Over my 25 years of teaching logic, I have often been asked this question:
“Intermediate Logic is a challenging course, especially trying to complete it all in one semester. Is each unit equally important, or can I skip something if I can’t fit it all in?”
The short answer is “You don’t have to do it all.” Unit 1 on Truth Tables is foundational to propositional logic, as is Unit 2 on Formal Proofs. Both of these are essential and must be completed by every student. Unit 3 teaches the Truth Tree method. A truth tree is another tool that does the same job as a truth table: determining consistency, equivalence, validity, etc. Some people like truth trees more than truth tables, since they are more visual. But Unit 3 could be considered an optional unit. Unit 4 covers Applying the Tools to Arguments. This is where the rubber meets the road for propositional logic, showing how to apply what has been learned up to this point to real-life reasoning. Consequently, Unit 4 should be completed by every student. Note that if you skip Unit 3, one question in Unit 4 will have to be skipped (namely, Exercise 28c #1). Unit 5 on Digital Logic – the logic of electronic devices – is entirely optional. Like Unit 4, this unit covers a real-life application of the tools of propositional logic, but one that is more scientific (though ubiquitous in this age of computers and smart phones). Though optional, many students find that they really enjoy digital logic.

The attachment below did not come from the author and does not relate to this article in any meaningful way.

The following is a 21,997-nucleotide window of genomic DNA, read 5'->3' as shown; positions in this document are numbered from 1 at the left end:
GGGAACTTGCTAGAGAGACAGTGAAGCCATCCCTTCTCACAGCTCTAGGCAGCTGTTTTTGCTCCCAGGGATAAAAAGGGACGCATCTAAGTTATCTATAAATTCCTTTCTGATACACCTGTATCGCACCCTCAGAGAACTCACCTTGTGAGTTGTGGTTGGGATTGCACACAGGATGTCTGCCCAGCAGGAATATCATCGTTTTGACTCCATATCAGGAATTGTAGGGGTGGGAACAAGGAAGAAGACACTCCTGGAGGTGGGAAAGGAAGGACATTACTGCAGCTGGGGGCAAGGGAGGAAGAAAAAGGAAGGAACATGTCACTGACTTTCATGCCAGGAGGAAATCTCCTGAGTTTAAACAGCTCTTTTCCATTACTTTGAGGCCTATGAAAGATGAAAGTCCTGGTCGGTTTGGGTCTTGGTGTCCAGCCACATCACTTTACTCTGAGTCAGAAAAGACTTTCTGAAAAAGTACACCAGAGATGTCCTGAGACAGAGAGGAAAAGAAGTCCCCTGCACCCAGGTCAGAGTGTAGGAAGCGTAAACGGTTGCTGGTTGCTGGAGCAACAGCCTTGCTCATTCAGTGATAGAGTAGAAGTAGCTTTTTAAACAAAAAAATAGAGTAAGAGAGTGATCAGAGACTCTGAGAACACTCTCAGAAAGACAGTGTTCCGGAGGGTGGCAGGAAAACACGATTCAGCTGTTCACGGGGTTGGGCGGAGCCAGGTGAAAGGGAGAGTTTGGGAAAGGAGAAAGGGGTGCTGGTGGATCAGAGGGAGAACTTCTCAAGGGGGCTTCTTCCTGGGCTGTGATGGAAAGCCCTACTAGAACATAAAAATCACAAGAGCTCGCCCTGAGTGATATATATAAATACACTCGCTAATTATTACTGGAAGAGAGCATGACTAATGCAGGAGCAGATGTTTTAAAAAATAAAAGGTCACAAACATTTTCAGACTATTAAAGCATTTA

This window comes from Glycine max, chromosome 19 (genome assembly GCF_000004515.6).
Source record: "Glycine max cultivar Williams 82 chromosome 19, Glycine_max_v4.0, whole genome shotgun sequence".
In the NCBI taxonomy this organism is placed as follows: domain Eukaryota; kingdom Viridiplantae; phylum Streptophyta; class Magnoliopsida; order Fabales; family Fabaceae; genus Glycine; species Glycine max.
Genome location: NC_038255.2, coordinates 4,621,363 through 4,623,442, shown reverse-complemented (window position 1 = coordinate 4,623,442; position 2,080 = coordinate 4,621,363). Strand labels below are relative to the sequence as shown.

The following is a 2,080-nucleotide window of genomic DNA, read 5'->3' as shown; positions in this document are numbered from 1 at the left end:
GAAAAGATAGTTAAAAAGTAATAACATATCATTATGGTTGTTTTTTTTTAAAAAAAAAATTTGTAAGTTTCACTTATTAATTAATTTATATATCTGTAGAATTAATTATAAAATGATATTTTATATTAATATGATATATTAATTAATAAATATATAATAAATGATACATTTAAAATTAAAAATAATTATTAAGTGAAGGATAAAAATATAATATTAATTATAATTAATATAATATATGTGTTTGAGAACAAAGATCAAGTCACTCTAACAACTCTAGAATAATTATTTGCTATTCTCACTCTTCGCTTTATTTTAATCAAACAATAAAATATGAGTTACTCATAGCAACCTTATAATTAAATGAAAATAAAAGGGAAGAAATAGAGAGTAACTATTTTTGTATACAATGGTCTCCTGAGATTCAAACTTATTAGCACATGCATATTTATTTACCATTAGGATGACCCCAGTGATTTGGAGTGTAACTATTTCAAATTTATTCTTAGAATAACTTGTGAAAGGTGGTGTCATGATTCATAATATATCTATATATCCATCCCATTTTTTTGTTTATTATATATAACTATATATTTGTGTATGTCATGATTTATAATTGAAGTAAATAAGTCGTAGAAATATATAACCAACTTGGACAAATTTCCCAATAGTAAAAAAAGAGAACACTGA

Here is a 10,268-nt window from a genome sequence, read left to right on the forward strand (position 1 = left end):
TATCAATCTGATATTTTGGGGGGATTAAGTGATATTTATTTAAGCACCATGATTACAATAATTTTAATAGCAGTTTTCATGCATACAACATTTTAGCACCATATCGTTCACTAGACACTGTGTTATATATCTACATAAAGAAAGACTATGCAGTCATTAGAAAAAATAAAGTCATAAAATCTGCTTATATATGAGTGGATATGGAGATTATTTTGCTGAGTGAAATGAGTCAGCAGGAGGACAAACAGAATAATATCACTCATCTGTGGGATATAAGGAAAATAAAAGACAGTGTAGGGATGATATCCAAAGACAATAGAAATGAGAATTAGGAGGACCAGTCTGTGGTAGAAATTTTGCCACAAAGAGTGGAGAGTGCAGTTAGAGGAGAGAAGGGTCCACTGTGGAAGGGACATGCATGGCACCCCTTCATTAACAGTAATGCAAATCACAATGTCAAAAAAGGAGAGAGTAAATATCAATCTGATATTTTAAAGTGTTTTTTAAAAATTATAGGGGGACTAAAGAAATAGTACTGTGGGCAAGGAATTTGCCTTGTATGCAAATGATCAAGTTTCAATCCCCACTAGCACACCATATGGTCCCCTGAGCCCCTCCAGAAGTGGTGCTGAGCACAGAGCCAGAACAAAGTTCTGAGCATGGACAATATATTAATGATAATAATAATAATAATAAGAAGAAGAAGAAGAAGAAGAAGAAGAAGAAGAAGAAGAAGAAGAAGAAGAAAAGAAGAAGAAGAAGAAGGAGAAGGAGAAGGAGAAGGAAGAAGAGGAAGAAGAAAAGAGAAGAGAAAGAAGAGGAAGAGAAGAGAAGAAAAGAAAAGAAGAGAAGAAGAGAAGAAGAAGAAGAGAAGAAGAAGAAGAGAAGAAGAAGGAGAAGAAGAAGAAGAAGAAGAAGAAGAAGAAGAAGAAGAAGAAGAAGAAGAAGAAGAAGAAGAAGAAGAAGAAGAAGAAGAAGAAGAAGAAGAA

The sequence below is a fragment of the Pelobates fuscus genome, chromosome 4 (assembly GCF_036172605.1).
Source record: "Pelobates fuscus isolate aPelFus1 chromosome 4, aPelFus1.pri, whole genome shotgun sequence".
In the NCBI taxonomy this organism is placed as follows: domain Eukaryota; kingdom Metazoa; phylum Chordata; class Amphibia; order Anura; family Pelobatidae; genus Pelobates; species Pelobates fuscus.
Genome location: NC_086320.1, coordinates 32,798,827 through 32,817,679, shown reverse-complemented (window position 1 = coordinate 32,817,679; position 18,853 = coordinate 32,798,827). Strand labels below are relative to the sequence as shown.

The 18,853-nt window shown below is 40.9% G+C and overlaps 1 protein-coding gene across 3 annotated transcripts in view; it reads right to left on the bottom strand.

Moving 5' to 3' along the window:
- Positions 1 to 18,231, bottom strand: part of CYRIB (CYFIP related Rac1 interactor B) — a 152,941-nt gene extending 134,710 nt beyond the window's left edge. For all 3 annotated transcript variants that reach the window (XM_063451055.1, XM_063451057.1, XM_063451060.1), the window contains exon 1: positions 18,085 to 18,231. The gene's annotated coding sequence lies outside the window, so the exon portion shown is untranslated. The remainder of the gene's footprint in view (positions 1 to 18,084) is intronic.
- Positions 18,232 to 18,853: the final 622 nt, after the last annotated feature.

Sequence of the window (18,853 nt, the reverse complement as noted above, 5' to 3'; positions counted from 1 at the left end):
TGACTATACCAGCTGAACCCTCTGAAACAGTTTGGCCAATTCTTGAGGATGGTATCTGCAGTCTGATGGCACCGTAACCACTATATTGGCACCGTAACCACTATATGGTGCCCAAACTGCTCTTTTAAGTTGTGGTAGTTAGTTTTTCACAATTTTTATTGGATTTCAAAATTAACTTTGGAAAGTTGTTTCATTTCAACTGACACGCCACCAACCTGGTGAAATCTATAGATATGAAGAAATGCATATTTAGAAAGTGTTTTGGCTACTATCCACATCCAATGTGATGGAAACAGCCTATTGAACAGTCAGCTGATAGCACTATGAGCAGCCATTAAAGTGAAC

As a teacher I have sometimes skipped either truth trees or digital logic. In fact, only with my best classes have I taught both Unit 3 and Unit 5. The Teacher Edition of the Intermediate Logic text includes two different schedules, one for completing every unit, and another for skipping Unit 5.
For answers to more FAQs, take a look HERE.